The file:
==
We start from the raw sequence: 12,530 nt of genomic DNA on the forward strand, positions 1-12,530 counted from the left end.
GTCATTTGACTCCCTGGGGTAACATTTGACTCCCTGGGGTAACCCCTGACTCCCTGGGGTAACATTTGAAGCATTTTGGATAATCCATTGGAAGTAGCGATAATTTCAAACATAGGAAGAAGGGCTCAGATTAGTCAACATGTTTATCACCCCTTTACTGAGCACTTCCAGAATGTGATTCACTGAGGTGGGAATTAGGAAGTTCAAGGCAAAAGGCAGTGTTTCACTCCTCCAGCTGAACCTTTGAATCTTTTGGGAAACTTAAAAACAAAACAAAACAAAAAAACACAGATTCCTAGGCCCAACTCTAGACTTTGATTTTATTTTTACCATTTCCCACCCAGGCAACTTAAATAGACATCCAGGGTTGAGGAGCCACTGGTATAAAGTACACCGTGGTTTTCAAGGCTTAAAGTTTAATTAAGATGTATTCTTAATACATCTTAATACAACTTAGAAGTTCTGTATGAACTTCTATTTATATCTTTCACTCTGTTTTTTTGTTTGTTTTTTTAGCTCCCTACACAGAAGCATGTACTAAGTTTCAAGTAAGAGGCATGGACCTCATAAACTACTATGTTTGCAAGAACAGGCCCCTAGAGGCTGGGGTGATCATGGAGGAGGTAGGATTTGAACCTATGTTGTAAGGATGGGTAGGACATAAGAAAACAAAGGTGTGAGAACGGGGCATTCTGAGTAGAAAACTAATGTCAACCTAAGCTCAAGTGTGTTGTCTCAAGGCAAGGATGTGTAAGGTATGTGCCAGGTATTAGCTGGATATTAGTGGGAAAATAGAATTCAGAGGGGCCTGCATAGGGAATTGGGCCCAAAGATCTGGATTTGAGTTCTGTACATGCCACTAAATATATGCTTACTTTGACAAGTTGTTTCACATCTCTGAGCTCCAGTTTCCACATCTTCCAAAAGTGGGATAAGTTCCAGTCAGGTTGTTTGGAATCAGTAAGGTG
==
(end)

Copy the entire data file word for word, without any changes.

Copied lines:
We start from the raw sequence: 12,530 nt of genomic DNA on the forward strand, positions 1-12,530 counted from the left end.
GTCATTTGACTCCCTGGGGTAACATTTGACTCCCTGGGGTAACCCCTGACTCCCTGGGGTAACATTTGAAGCATTTTGGATAATCCATTGGAAGTAGCGATAATTTCAAACATAGGAAGAAGGGCTCAGATTAGTCAACATGTTTATCACCCCTTTACTGAGCACTTCCAGAATGTGATTCACTGAGGTGGGAATTAGGAAGTTCAAGGCAAAAGGCAGTGTTTCACTCCTCCAGCTGAACCTTTGAATCTTTTGGGAAACTTAAAAACAAAACAAAACAAAAAAACACAGATTCCTAGGCCCAACTCTAGACTTTGATTTTATTTTTACCATTTCCCACCCAGGCAACTTAAATAGACATCCAGGGTTGAGGAGCCACTGGTATAAAGTACACCGTGGTTTTCAAGGCTTAAAGTTTAATTAAGATGTATTCTTAATACATCTTAATACAACTTAGAAGTTCTGTATGAACTTCTATTTATATCTTTCACTCTGTTTTTTTGTTTGTTTTTTTAGCTCCCTACACAGAAGCATGTACTAAGTTTCAAGTAAGAGGCATGGACCTCATAAACTACTATGTTTGCAAGAACAGGCCCCTAGAGGCTGGGGTGATCATGGAGGAGGTAGGATTTGAACCTATGTTGTAAGGATGGGTAGGACATAAGAAAACAAAGGTGTGAGAACGGGGCATTCTGAGTAGAAAACTAATGTCAACCTAAGCTCAAGTGTGTTGTCTCAAGGCAAGGATGTGTAAGGTATGTGCCAGGTATTAGCTGGATATTAGTGGGAAAATAGAATTCAGAGGGGCCTGCATAGGGAATTGGGCCCAAAGATCTGGATTTGAGTTCTGTACATGCCACTAAATATATGCTTACTTTGACAAGTTGTTTCACATCTCTGAGCTCCAGTTTCCACATCTTCCAAAAGTGGGATAAGTTCCAGTCAGGTTGTTTGGAATCAGTAAGGTG